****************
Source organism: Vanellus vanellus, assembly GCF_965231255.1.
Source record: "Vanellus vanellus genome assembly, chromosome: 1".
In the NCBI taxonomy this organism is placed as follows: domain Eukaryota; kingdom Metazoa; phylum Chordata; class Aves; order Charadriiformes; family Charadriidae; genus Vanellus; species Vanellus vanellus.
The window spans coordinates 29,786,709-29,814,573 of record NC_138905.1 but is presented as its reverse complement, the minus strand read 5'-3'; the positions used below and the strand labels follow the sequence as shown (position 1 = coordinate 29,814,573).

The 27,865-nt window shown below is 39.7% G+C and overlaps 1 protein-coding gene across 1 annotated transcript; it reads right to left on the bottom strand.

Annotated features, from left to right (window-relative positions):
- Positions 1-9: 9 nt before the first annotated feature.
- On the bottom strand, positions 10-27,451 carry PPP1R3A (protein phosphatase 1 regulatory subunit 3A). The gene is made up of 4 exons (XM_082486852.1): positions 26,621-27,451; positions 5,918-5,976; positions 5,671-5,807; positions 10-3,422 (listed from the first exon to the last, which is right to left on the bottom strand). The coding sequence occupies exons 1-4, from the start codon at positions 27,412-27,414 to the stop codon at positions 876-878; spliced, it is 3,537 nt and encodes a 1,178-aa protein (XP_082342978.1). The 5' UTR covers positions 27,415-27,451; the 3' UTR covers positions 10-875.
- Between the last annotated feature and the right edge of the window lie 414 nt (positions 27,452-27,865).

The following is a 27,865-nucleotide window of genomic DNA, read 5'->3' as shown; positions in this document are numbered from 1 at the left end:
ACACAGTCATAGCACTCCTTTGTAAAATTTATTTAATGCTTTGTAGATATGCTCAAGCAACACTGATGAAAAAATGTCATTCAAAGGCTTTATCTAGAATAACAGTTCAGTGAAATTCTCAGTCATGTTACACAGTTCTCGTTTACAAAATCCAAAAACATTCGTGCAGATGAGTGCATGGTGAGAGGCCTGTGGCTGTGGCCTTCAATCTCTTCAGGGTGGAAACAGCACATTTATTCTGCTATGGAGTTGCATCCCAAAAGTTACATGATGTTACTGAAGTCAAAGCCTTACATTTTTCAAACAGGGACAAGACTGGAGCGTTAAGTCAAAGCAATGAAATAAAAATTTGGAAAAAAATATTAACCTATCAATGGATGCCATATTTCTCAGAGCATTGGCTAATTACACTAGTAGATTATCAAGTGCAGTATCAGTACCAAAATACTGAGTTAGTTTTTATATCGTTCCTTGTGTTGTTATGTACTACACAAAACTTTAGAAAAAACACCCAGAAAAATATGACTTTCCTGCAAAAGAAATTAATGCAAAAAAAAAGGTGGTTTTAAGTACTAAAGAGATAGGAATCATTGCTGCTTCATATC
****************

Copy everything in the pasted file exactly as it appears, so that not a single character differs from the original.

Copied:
Source organism: Vanellus vanellus, assembly GCF_965231255.1.
Source record: "Vanellus vanellus genome assembly, chromosome: 1".
In the NCBI taxonomy this organism is placed as follows: domain Eukaryota; kingdom Metazoa; phylum Chordata; class Aves; order Charadriiformes; family Charadriidae; genus Vanellus; species Vanellus vanellus.
The window spans coordinates 29,786,709-29,814,573 of record NC_138905.1 but is presented as its reverse complement, the minus strand read 5'-3'; the positions used below and the strand labels follow the sequence as shown (position 1 = coordinate 29,814,573).

The 27,865-nt window shown below is 39.7% G+C and overlaps 1 protein-coding gene across 1 annotated transcript; it reads right to left on the bottom strand.

Annotated features, from left to right (window-relative positions):
- Positions 1-9: 9 nt before the first annotated feature.
- On the bottom strand, positions 10-27,451 carry PPP1R3A (protein phosphatase 1 regulatory subunit 3A). The gene is made up of 4 exons (XM_082486852.1): positions 26,621-27,451; positions 5,918-5,976; positions 5,671-5,807; positions 10-3,422 (listed from the first exon to the last, which is right to left on the bottom strand). The coding sequence occupies exons 1-4, from the start codon at positions 27,412-27,414 to the stop codon at positions 876-878; spliced, it is 3,537 nt and encodes a 1,178-aa protein (XP_082342978.1). The 5' UTR covers positions 27,415-27,451; the 3' UTR covers positions 10-875.
- Between the last annotated feature and the right edge of the window lie 414 nt (positions 27,452-27,865).

The following is a 27,865-nucleotide window of genomic DNA, read 5'->3' as shown; positions in this document are numbered from 1 at the left end:
ACACAGTCATAGCACTCCTTTGTAAAATTTATTTAATGCTTTGTAGATATGCTCAAGCAACACTGATGAAAAAATGTCATTCAAAGGCTTTATCTAGAATAACAGTTCAGTGAAATTCTCAGTCATGTTACACAGTTCTCGTTTACAAAATCCAAAAACATTCGTGCAGATGAGTGCATGGTGAGAGGCCTGTGGCTGTGGCCTTCAATCTCTTCAGGGTGGAAACAGCACATTTATTCTGCTATGGAGTTGCATCCCAAAAGTTACATGATGTTACTGAAGTCAAAGCCTTACATTTTTCAAACAGGGACAAGACTGGAGCGTTAAGTCAAAGCAATGAAATAAAAATTTGGAAAAAAATATTAACCTATCAATGGATGCCATATTTCTCAGAGCATTGGCTAATTACACTAGTAGATTATCAAGTGCAGTATCAGTACCAAAATACTGAGTTAGTTTTTATATCGTTCCTTGTGTTGTTATGTACTACACAAAACTTTAGAAAAAACACCCAGAAAAATATGACTTTCCTGCAAAAGAAATTAATGCAAAAAAAAAGGTGGTTTTAAGTACTAAAGAGATAGGAATCATTGCTGCTTCATATC